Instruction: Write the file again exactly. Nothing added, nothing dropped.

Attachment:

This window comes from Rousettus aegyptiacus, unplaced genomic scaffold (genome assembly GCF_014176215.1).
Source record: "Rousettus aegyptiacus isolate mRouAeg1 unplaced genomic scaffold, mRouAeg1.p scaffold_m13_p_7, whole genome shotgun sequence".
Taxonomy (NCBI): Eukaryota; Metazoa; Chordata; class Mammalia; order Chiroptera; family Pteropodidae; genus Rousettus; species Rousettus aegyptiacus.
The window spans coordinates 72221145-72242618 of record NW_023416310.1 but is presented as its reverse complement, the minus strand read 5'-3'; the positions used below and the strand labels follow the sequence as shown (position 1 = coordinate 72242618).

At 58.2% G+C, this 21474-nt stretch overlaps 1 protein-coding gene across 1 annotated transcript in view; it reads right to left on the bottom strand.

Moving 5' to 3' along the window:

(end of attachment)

This window comes from Rousettus aegyptiacus, unplaced genomic scaffold (genome assembly GCF_014176215.1).
Source record: "Rousettus aegyptiacus isolate mRouAeg1 unplaced genomic scaffold, mRouAeg1.p scaffold_m13_p_7, whole genome shotgun sequence".
Taxonomy (NCBI): Eukaryota; Metazoa; Chordata; class Mammalia; order Chiroptera; family Pteropodidae; genus Rousettus; species Rousettus aegyptiacus.
The window spans coordinates 72221145-72242618 of record NW_023416310.1 but is presented as its reverse complement, the minus strand read 5'-3'; the positions used below and the strand labels follow the sequence as shown (position 1 = coordinate 72242618).

At 58.2% G+C, this 21474-nt stretch overlaps 1 protein-coding gene across 1 annotated transcript in view; it reads right to left on the bottom strand.

Moving 5' to 3' along the window: